When It Comes to Creating “The Dark Side Of The Gardens” for Halloween,
Busch Gardens Tampa Bay’s Horticulture Team has to Start Early
TAMPA, Fla. (July 2012) – As Busch Gardens began preparations earlier this year to transform the park into “The Dark Side of the Gardens” for its 13th annual Howl-O-Scream event this fall, the horticulture team realized that they faced a challenge: It’s hard to find heirloom pumpkins and winter squash in Tampa in October.
Their solution? To research seeds and plant their own heirloom pumpkin patch. Heirloom pumpkins are the antique varieties of fruits and vegetables not normally found in mainstream produce markets. Heirlooms often feature unusual shapes, unexpected colors, plus a very flavorful flesh. Busch Gardens’ crop of pumpkins is destined not for pies, however, but for the delight of park guests who will be ready for the cooler temperatures and Halloween fun that pumpkin season signals.
“Last year was our first try at pumpkin farming which ended in miserable results due to heavy rains,” said Busch Gardens’ Director of Horticulture, Joe Parr. “This year, we started in February with raised beds of rich compost made right here at the park with zoo and landscaping debris, and are watering with a water-conserving drip irrigation system.”
It must be working: The pumpkin experiment has yielded more than 60 fruits so far, much to the excitement of the proud gardeners who coaxed the vines from seeds by hand-pollinating the flowers with cotton swabs… and who are now sharing their office with piles of pumpkins.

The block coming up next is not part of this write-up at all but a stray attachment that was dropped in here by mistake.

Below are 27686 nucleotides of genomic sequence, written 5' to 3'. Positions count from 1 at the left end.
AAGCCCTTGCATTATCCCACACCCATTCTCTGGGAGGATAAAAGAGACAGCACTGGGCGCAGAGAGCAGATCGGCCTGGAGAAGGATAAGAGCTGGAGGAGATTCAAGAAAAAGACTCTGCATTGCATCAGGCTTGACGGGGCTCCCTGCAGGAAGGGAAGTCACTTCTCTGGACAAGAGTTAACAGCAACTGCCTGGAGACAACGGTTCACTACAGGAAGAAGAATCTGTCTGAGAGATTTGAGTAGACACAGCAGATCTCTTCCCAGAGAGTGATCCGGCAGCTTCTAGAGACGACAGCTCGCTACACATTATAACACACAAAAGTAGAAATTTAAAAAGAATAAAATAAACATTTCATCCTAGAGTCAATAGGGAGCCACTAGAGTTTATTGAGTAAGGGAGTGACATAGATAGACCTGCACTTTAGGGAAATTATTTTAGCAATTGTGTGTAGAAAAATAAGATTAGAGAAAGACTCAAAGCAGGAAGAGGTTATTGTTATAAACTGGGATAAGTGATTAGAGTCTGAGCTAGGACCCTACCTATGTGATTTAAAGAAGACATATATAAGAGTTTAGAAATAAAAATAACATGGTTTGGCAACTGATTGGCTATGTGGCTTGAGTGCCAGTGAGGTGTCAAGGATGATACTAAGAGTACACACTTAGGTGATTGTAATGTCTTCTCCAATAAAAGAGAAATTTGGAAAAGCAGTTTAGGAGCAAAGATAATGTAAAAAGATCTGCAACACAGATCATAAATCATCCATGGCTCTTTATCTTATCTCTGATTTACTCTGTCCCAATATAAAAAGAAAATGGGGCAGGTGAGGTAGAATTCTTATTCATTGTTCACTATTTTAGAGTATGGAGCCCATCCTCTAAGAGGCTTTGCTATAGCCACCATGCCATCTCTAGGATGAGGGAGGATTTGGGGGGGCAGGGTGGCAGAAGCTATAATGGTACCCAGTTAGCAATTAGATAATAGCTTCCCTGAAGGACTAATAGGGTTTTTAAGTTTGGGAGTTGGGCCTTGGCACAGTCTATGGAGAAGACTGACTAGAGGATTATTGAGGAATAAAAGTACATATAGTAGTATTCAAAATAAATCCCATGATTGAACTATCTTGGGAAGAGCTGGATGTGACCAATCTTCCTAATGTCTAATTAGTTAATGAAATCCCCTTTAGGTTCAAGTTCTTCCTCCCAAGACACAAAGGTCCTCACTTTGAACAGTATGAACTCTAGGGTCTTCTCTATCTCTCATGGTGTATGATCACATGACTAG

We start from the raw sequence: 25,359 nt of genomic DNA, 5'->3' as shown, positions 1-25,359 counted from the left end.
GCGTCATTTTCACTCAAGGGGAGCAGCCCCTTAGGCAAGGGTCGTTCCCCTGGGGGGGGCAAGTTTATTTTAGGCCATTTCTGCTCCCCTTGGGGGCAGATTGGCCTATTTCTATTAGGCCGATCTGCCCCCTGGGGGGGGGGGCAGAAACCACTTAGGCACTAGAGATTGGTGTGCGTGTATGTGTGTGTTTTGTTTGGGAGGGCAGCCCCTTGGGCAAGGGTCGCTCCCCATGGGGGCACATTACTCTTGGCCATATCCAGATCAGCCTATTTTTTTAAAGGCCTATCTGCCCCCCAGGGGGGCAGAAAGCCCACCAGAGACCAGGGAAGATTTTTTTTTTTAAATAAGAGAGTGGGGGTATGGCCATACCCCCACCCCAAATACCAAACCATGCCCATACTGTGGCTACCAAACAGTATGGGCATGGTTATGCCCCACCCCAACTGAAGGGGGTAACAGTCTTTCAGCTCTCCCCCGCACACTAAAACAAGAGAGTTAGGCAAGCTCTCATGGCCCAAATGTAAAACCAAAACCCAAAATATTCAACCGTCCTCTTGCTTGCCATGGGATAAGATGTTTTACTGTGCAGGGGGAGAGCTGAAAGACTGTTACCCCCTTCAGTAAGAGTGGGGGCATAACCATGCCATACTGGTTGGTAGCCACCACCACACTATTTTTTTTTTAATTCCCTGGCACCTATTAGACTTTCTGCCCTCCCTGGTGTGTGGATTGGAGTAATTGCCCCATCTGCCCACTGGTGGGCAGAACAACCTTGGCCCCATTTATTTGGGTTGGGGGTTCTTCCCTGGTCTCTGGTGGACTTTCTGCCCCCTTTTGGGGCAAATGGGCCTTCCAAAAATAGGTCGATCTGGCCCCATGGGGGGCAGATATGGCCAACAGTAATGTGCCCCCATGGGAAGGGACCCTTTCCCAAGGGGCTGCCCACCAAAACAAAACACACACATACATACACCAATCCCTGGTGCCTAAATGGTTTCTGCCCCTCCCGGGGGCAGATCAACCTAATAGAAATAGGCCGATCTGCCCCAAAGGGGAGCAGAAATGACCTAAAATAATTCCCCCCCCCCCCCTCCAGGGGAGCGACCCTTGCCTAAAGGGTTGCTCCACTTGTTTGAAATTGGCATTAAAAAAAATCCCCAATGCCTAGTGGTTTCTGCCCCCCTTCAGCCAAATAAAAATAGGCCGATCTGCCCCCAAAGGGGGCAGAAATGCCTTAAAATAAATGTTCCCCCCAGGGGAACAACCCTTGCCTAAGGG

Pumpkins are all American members of the squash family and have been cultivated for more than 5,000 years. When Columbus discovered America, he found the native people growing a variety of pumpkin which would come to be named Seminole. Busch Gardens’ pumpkin patch features the Seminole, as well as La Estrellas, a tropical pumpkin hybrid from the University of Florida. Both thrive in Florida’s heat and humidity. Parr’s team is also growing Rouge Vif d’Etampes (also known as the “Cinderella pumpkin”,) tiny Jack-Be-Littles, warty, dark-green Marina di Chioggias, the 50- to 60-pound“Big Max,” and even a “Pumpkin Tree,” which is actually a rare orange eggplant with tiny, ribbed fruits.
The challenge now will be to keep the ripe fruits looking their best until September when autumn harvest displays appear in the park for both day guests and Howl-O-Scream visitors to enjoy. If properly stored, pumpkins can last up to a year in Florida.
“As the summer temperatures soar,” says Parr, “it’s nice to think that October’s chill and pumpkins are coming soon.”Share this article:
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